Eventually, a switch flipped inside of me, and I became The Perfect Daughter, doing all the housework, volunteering in the family business office, and even calling my stepfather “Dad.” That’s when I started being treated as if I mattered again. I had learned the key to my survival: as long I pretended that nothing happened, I was acknowledged as a person in our home.
Make no mistake: things were still awful: my stepfather drank heavily, had done so for years, and continued for many years after I was out on my own.
I married my high school sweetheart, Daniel, when we were 19 and 20. We had three children within five years, and I had an extended family because I kept pretending that nothing ever happened to me.
I was eating myself to death; I had constant anxiety and didn’t know why; and I woke every morning with the sense that I had done something really awful. I would question myself—what had I done? I felt so guilty all the time that I wondered what I had done that was so terrible. Had I killed someone? Had I robbed a bank?. . .No. So. . .why did I have this incredible fear that someone would find out what I’d done?
Beth Fehlbaum is the author of the Kirkus- Star Reviewed Big Fat Disaster; Courage in Patience; and Hope in Patience. Hope in Patience was named a 2011 YALSA Quick Pick for Reluctant Readers. Truth in Patience, which rounds out The Patience Trilogy, is as yet unpublished. Following the dissolution of the publishers of Courage in Patience and Hope in Patience, Beth regained the rights to the novels, and she seeks to place the entire Trilogy with a new publisher.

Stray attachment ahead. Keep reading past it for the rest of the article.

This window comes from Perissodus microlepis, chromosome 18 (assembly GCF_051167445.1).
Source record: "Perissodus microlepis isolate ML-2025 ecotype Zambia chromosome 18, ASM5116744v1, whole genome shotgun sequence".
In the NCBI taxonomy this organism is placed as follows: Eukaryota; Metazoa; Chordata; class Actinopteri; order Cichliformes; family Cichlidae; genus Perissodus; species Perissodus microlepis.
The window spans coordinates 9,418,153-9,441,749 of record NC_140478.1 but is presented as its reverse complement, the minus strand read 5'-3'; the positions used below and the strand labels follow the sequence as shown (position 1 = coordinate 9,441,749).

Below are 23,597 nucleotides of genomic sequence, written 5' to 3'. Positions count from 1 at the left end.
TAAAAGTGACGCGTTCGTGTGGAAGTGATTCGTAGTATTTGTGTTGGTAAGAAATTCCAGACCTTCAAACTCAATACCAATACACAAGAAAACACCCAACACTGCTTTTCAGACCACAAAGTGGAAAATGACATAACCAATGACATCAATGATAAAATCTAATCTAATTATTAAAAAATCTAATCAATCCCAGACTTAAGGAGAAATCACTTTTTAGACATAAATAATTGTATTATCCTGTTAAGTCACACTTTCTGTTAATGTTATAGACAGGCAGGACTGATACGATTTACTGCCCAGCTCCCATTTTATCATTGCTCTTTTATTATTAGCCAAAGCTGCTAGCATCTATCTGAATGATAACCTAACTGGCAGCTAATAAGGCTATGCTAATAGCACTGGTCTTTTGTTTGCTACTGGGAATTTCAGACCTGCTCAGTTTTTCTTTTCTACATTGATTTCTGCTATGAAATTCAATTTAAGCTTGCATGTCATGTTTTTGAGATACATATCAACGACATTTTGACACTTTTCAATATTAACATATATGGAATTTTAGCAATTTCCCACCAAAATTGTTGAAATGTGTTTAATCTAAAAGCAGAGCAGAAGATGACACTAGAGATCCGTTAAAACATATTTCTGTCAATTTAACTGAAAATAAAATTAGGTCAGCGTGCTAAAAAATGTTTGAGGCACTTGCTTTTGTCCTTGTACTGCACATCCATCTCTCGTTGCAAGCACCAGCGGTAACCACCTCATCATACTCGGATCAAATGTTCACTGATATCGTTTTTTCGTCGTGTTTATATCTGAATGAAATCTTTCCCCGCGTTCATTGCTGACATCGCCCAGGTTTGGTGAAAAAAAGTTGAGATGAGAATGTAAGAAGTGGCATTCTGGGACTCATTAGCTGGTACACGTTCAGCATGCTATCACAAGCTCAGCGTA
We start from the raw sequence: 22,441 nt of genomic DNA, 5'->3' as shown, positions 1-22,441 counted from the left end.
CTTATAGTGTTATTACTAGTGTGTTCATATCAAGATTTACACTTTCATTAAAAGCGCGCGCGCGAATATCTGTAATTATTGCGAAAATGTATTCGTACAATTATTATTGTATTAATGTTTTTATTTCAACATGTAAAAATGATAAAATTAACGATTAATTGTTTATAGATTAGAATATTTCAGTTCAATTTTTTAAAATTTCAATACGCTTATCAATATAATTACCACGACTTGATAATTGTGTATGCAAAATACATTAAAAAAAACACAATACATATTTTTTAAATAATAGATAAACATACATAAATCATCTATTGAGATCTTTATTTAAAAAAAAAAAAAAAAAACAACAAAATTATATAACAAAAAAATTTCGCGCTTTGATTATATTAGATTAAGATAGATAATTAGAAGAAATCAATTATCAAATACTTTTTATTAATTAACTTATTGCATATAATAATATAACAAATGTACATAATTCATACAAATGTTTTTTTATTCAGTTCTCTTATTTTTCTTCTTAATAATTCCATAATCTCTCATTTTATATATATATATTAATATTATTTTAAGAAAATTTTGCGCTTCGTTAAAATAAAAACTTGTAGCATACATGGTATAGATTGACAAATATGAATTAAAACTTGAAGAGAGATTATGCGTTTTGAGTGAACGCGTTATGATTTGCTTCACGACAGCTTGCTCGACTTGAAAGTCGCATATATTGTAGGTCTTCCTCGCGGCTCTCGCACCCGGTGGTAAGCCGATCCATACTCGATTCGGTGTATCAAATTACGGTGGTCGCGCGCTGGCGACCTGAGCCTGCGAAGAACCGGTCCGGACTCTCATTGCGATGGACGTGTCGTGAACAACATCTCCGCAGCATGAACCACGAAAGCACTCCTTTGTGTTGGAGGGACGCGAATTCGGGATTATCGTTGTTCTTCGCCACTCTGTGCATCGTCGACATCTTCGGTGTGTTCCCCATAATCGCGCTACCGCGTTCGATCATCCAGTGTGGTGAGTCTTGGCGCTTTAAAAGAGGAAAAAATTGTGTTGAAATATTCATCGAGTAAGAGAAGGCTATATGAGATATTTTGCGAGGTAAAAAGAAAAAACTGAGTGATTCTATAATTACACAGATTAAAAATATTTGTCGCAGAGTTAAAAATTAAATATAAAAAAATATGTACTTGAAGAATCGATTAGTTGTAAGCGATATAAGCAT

Beth has a following in the young adult literature world and also among survivors of sexual abuse because of her work with victims’ advocacy groups. She has been the keynote speaker at the National Crime Victims’ Week Commemoration Ceremony at the Hall of State in Dallas, Texas and a presenter for Greater Texas Community Partners, where she addressed a group of social workers and foster children on the subject of “Hope.”
Beth is a survivor of childhood sexual abuse, like Ashley in The Patience Trilogy, and the day-to-day manager of an eating disorder much like Colby’s in Big Fat Disaster. These life experiences give her a unique perspective, and she writes her characters’ stories in a way meant to inspire hope.